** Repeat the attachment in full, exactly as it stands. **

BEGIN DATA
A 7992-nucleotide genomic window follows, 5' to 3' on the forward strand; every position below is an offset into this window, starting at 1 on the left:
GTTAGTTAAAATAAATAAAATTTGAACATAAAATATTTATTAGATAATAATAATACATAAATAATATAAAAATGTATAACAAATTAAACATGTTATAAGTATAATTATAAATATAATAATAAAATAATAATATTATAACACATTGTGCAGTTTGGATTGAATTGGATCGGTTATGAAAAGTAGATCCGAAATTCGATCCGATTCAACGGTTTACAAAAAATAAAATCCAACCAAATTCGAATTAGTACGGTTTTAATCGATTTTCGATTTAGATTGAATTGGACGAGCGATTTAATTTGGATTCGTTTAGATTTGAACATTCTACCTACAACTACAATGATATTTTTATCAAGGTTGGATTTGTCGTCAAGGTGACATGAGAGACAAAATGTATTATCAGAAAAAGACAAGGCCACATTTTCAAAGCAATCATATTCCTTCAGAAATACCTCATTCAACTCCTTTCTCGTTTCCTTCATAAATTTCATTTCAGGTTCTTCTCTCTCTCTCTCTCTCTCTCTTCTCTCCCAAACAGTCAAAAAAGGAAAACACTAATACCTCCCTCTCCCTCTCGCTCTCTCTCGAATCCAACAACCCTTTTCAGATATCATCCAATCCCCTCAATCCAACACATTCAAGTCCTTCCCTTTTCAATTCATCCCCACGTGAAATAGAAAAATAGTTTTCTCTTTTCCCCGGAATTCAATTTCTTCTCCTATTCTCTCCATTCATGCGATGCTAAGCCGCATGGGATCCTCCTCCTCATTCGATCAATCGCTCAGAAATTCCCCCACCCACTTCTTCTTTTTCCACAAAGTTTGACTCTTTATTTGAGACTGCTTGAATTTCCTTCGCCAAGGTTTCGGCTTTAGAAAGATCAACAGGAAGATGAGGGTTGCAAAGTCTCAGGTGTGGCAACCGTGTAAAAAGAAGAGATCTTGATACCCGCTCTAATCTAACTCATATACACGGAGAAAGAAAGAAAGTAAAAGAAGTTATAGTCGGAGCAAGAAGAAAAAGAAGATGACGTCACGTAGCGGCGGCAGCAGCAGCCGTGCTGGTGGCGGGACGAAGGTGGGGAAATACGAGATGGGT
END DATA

A 7992-nucleotide genomic window follows, 5' to 3' on the forward strand; every position below is an offset into this window, starting at 1 on the left:
GTTAGTTAAAATAAATAAAATTTGAACATAAAATATTTATTAGATAATAATAATACATAAATAATATAAAAATGTATAACAAATTAAACATGTTATAAGTATAATTATAAATATAATAATAAAATAATAATATTATAACACATTGTGCAGTTTGGATTGAATTGGATCGGTTATGAAAAGTAGATCCGAAATTCGATCCGATTCAACGGTTTACAAAAAATAAAATCCAACCAAATTCGAATTAGTACGGTTTTAATCGATTTTCGATTTAGATTGAATTGGACGAGCGATTTAATTTGGATTCGTTTAGATTTGAACATTCTACCTACAACTACAATGATATTTTTATCAAGGTTGGATTTGTCGTCAAGGTGACATGAGAGACAAAATGTATTATCAGAAAAAGACAAGGCCACATTTTCAAAGCAATCATATTCCTTCAGAAATACCTCATTCAACTCCTTTCTCGTTTCCTTCATAAATTTCATTTCAGGTTCTTCTCTCTCTCTCTCTCTCTCTCTTCTCTCCCAAACAGTCAAAAAAGGAAAACACTAATACCTCCCTCTCCCTCTCGCTCTCTCTCGAATCCAACAACCCTTTTCAGATATCATCCAATCCCCTCAATCCAACACATTCAAGTCCTTCCCTTTTCAATTCATCCCCACGTGAAATAGAAAAATAGTTTTCTCTTTTCCCCGGAATTCAATTTCTTCTCCTATTCTCTCCATTCATGCGATGCTAAGCCGCATGGGATCCTCCTCCTCATTCGATCAATCGCTCAGAAATTCCCCCACCCACTTCTTCTTTTTCCACAAAGTTTGACTCTTTATTTGAGACTGCTTGAATTTCCTTCGCCAAGGTTTCGGCTTTAGAAAGATCAACAGGAAGATGAGGGTTGCAAAGTCTCAGGTGTGGCAACCGTGTAAAAAGAAGAGATCTTGATACCCGCTCTAATCTAACTCATATACACGGAGAAAGAAAGAAAGTAAAAGAAGTTATAGTCGGAGCAAGAAGAAAAAGAAGATGACGTCACGTAGCGGCGGCAGCAGCAGCCGTGCTGGTGGCGGGACGAAGGTGGGGAAATACGAGATGGGT